Nancy Marder has published an interesting new article about allowing jurors to ask questions of witnesses during trial. Juror questions, along with other jury reforms such as note-taking and simplification of legal instructions, are intended to improve jurors’ comprehension of the evidence and the law, in the hopes that justice will be better served. While Marder argues in favor of expanding the use of juror questions, attorneys must be prepared for how questions from the jury might affect the case story the attorney is trying to tell.
Thirty states currently allow jurors to ask questions of witnesses during trial, although in most venues, allowing questions remains at the judge’s discretion. If the judge and attorneys decide to allow questions, jurors typically write their questions and submit them to the judge at the end of a witness’ testimony. The judge, in consultation with the attorneys, then determines which questions are appropriate, relevant, and legally permissible to ask. The judge then poses the questions to the witness.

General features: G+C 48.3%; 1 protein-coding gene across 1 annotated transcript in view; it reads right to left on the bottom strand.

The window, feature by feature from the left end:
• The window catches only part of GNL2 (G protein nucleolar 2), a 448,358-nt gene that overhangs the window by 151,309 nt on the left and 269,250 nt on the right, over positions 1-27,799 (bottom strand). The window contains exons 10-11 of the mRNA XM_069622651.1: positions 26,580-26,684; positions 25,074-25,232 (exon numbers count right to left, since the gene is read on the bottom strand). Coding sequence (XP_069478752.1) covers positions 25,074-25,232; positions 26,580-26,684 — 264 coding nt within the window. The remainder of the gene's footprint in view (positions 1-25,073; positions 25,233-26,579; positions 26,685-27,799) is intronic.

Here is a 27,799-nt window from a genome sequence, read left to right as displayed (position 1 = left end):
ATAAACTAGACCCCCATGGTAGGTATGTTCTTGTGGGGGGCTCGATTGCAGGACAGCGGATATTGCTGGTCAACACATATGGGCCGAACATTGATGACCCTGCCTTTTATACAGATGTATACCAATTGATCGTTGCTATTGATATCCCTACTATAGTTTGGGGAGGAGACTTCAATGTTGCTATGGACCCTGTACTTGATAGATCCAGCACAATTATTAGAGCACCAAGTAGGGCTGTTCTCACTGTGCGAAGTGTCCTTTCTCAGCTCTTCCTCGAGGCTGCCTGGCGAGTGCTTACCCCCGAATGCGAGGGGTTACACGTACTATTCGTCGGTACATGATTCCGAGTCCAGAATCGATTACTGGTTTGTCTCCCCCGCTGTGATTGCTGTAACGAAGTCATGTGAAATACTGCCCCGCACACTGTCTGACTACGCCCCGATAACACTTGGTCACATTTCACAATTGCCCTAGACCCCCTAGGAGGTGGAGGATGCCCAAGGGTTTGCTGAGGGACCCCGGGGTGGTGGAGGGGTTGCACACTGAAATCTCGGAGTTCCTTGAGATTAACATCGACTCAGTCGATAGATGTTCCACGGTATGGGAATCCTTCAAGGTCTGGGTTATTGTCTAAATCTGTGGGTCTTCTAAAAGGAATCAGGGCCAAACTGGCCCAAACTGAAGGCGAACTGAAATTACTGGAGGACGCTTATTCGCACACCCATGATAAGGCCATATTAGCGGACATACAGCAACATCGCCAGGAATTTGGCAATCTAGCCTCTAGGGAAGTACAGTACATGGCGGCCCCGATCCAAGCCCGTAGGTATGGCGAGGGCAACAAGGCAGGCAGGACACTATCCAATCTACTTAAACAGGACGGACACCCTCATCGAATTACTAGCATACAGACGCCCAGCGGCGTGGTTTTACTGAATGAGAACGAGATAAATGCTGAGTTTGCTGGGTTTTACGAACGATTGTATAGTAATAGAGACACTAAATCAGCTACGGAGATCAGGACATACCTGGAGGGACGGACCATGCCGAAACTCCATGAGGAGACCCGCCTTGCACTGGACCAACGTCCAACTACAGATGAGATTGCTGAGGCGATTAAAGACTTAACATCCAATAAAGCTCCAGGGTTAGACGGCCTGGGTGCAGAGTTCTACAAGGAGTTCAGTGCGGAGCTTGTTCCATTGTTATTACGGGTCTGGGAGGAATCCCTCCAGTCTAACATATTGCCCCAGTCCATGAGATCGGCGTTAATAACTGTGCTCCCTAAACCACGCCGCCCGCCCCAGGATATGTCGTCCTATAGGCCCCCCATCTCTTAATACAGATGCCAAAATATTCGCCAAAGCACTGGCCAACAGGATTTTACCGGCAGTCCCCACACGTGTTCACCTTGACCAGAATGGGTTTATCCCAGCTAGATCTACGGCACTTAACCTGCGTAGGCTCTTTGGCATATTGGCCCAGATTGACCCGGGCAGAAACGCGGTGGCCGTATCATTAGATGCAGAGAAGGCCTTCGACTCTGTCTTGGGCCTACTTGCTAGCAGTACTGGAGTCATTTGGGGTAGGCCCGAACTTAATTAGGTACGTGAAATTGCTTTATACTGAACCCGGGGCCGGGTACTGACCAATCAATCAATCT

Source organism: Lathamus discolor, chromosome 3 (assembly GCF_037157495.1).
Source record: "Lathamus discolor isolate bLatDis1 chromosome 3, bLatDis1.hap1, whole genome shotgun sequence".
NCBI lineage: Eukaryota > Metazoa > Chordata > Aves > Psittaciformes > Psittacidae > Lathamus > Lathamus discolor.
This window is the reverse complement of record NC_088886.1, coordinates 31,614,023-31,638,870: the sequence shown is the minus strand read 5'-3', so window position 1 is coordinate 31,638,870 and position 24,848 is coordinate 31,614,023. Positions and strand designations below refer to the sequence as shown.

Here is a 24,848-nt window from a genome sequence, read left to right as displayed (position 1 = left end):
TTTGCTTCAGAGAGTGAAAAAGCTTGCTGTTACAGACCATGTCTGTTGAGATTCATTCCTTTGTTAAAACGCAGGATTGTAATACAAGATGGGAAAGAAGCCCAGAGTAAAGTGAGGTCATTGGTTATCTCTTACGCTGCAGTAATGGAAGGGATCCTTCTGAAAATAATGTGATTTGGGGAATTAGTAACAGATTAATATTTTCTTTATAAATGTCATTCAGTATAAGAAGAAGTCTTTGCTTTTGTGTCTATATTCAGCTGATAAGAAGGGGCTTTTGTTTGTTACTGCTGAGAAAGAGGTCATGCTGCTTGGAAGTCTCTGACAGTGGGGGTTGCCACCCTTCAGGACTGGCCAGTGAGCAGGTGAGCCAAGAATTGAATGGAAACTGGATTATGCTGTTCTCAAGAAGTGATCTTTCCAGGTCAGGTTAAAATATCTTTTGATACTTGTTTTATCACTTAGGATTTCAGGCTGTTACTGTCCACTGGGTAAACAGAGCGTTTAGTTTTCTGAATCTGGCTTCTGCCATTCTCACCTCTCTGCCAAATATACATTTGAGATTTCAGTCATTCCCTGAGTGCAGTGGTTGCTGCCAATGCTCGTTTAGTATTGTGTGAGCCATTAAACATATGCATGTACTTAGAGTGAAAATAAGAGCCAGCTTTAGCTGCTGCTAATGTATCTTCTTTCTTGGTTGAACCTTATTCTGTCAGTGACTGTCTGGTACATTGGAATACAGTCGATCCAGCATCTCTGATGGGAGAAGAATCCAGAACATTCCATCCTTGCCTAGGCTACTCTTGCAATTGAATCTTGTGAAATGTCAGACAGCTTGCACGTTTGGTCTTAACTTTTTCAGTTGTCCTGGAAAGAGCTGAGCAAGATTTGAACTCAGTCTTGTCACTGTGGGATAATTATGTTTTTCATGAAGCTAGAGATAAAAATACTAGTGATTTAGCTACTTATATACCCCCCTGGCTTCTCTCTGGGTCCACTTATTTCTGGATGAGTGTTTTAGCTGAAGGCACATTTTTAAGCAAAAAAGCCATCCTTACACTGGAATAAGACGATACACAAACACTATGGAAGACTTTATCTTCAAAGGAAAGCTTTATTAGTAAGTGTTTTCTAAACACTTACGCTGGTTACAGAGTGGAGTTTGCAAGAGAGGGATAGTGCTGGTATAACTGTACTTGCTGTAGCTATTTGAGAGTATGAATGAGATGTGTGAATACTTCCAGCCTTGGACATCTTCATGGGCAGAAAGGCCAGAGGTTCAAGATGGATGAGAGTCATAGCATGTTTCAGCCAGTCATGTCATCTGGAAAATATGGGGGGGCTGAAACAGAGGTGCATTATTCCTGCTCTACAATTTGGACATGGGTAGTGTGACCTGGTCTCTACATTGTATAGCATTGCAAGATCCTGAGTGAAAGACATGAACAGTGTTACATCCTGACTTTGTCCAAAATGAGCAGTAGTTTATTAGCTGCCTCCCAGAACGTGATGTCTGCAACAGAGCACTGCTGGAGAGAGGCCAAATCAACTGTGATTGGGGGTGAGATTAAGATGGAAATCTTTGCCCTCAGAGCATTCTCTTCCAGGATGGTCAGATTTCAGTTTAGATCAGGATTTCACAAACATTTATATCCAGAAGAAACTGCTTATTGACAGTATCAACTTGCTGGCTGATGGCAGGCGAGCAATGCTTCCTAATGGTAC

(Interesting historical side note: Marder points out that allowing jurors to ask questions is not a new idea, but is rather a resuscitation of an old practice. In many venues across the country, nineteenth and early twentieth century jurors could ask questions at will in open court. These questions were known as “juror outbursts” and were consistently upheld on appeal. Only in the 1950s did courts begin to curb this practice.)
When preparing for a trial that includes juror questions, attorney must plan accordingly. Jurors’ questions can be unpredictable and raise the possibility of losing control over the message a witness is trying to convey. Including an experienced jury consultant in witness preparation can help identify any holes in the questioning and can give the attorney and the witness a better idea of what jurors may want to know more about. Mock trials and focus groups are also ideal opportunities to ask jurors what questions they would like to ask of the witnesses.
The ability of jurors to ask questions is also a reminder of the importance of telling jurors a clear and complete case story. Questions from the jury are most often the result of a witness’ failure to paint a complete picture during direct examination. Even if a judge decides that a juror’s question can not be asked, attorneys should still consider whether some sort of response can be included in the case. A recent incident suggests that jurors may react negatively if their questions are not answered.